It is David Barnett once again and this week the question I received was is it normal when you buy a business for the vendor to finance to 20% of the purchase price? Now I have done other videos about vendor financing or vendor take back notes. And this is the first time I have had a question about the normal level of financing that we might expect for a seller to do. The reality is that the amount of financing that a seller has to do relates to two things; number one how quickly does the seller want to move the business? The biggest impediment to selling a business is the access to financing. So, when I was a business broker and I had sellers that wanted to sell a business very quickly. I would advise them that if they were more willing to hold more paper on the deal or do a bigger vendor take back. Then we would likely be able to sell the business faster.
The second consideration involved is how many and what kind of tangible goods are included in this business sale? The amount of tangible goods included in this business is going to determine what kind of traditional or institutional bank financing that we are going to be able to obtain. So, if there are hard assets in the business such as equipment, machinery, vehicles etcetera. Then we are going to be able to bring a traditional bank lender in; that means we are going to be able to get more traditional financing. We don't have to ask the vendor for as much vendor financing; now in the question it mentions 20% but in my experience I have seen across the spectrum. Equipment intensive businesses where the buyer had lots of money, the buyer was able to get bank financing. And basically asked for 10%-15% vendor financing just to give them a little bit more security and to give them all the positive advantages that I talked about in other videos about why you need to do a vendor take back when you are buying a business.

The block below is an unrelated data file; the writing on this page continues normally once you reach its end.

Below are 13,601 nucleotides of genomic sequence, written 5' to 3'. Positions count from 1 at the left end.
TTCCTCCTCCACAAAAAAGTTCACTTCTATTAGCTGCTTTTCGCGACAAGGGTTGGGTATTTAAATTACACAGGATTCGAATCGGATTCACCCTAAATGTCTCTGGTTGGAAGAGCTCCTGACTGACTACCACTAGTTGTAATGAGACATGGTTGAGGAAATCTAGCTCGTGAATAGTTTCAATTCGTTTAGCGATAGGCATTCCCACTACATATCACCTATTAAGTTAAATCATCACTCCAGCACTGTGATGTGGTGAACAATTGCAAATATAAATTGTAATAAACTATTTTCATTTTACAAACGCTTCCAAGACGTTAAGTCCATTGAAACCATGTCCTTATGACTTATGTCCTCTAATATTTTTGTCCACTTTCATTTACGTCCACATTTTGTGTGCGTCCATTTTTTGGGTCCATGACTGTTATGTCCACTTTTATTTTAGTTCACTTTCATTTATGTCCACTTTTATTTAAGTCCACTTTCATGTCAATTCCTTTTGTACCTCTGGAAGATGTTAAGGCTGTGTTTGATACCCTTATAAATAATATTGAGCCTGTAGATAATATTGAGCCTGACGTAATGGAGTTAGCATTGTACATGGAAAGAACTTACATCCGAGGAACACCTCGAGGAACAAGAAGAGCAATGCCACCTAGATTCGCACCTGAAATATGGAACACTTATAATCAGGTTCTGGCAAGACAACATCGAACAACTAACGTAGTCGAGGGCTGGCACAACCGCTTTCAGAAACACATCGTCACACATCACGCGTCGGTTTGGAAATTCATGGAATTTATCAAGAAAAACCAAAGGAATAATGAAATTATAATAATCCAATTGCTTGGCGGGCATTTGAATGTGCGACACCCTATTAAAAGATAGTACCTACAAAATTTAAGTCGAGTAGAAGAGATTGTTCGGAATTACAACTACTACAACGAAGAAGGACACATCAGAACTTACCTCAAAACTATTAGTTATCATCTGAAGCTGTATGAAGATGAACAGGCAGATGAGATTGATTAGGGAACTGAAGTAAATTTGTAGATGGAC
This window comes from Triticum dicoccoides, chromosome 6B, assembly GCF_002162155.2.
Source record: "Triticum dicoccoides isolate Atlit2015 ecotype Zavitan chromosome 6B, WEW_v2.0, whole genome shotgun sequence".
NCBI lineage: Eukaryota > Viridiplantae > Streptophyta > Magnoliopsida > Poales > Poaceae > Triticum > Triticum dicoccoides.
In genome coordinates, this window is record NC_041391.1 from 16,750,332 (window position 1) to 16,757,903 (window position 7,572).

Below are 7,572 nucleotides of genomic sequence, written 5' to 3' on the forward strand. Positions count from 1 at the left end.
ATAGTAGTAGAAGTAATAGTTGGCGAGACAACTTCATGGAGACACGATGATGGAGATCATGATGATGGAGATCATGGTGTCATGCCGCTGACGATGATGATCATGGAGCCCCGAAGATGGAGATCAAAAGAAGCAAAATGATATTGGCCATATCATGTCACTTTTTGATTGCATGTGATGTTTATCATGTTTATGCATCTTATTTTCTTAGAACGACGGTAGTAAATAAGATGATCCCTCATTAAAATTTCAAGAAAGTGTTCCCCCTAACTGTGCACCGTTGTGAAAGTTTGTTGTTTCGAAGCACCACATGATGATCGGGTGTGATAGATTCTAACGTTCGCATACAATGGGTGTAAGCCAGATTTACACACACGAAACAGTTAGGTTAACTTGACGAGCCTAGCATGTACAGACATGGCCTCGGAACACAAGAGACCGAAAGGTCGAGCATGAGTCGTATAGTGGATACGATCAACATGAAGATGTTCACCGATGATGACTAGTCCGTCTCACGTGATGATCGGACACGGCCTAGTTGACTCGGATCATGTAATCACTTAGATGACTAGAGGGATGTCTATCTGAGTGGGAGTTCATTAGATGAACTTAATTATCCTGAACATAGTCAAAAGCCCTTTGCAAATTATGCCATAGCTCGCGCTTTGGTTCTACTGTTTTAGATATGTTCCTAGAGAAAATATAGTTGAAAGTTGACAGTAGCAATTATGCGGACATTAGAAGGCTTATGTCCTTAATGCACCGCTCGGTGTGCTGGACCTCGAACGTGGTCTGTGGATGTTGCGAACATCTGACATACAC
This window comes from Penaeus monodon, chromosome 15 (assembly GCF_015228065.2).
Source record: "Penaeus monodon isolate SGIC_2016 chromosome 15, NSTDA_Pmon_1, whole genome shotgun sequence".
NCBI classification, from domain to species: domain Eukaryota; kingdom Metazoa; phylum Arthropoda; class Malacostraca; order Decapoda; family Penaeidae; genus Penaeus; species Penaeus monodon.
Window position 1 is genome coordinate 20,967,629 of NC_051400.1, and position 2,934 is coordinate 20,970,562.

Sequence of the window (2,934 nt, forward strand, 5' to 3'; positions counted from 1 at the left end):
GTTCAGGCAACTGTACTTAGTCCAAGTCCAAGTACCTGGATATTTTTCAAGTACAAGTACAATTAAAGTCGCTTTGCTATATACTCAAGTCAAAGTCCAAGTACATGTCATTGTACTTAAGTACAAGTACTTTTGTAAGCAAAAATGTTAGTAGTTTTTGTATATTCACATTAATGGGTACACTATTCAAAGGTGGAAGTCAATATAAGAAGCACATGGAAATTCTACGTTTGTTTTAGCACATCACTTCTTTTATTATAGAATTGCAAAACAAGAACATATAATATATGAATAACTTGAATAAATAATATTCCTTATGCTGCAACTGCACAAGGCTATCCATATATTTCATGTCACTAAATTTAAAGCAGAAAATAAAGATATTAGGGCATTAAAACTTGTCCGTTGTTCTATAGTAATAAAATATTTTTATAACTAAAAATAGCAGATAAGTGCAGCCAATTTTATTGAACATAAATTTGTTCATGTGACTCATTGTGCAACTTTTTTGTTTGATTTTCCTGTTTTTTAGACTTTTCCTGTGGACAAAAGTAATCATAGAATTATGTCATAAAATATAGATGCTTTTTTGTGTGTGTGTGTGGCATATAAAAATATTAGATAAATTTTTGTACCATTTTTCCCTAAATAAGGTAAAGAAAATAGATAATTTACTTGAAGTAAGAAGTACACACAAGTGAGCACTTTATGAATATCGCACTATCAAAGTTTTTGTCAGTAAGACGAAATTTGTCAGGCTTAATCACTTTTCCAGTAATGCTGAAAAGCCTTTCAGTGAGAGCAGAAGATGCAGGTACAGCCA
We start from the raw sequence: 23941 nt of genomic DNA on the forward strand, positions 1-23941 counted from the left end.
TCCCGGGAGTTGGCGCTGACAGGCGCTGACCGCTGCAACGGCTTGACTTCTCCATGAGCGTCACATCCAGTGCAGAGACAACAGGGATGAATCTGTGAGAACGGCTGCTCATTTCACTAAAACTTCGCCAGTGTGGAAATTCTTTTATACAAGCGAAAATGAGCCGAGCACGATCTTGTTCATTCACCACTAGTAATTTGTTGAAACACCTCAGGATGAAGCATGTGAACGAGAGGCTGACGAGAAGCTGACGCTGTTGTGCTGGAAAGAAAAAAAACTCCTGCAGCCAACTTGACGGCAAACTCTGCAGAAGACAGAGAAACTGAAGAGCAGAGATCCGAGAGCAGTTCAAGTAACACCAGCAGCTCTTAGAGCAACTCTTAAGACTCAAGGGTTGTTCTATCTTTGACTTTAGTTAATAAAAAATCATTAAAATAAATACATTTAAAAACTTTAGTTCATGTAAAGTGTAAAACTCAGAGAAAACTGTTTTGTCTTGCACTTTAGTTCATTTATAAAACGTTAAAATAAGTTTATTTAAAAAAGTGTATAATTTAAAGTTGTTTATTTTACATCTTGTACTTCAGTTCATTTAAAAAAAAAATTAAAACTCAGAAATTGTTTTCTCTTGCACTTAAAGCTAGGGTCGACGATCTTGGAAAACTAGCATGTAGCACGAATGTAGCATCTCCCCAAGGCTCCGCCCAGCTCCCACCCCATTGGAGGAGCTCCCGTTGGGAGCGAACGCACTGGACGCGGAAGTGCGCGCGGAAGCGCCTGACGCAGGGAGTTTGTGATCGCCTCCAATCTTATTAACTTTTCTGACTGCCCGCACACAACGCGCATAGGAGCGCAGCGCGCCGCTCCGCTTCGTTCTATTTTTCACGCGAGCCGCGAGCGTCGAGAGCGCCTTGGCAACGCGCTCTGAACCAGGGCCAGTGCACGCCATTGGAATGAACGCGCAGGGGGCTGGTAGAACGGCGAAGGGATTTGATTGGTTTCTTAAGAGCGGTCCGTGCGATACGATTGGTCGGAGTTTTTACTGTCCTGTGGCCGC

In other cases I have had service oriented businesses without a lot of equipment and material and they have sold with, I have had one that sold with 75% vendor financing. So, quite literally the buyer put in 25% and the seller finance the balance. There was even a period of time back after the financial crisis of 2009 were we did several deals in my business broker shop, without any banks involved at all. They were entirely deals with buyers and sellers where the buyer would put down money, either from saving or perhaps from a personal debt tool like a line of credit for example. They would put down their money and the vendor would finance the balance; and most of those deals it was between 40%-60% vendor financing, so there is no hard and fast rule when it comes to the amount of vendor financing that you might expect in a deal. Basically, it's completely up to negotiation and it is important that when you are buying a business that you ask, ask for the world. They are just going to say no, that is fine, that is part of negotiating.
And from the seller's point of view offering a greater amount of vendor financing can help sell the business more quickly. But more importantly, it can help you actually sell it for a value closer to its true value. Because, the difficulty of course is always getting financing for that goodwill component and no bank is going to finance a 100% of the equipment for example. So the buyer needs to have some equity to offset what the bank is going to give him and in order for a seller to enjoy that last little bit of value to bring the price of the transaction up to where it should be if it is a profitable business. The seller has to be there to finance it, there is just no other place to get the cash and I have often had sellers tell me that they didn't want to finance a buyer when they sold their business.
And I advise them that, quite frankly what would happen is because they weren't willing to finance buyers wouldn't be able to put a deal together. The business would sit on the market for years and years and eventually the seller would start to lower the price to the point where they would end up with the same cash on closing as they would have if they had sold years earlier and would have been willing to accept some amount of vendor financing. So, it is really a win win tool for both; it can help secure the buyers position, it can help offset some of the risk by transferring it from the buyer to the seller. I have explained that in other videos and really buyers should be asking for as much vendor financing as they can get. And sellers should be using vendor financing as a way to get the price that they are after.
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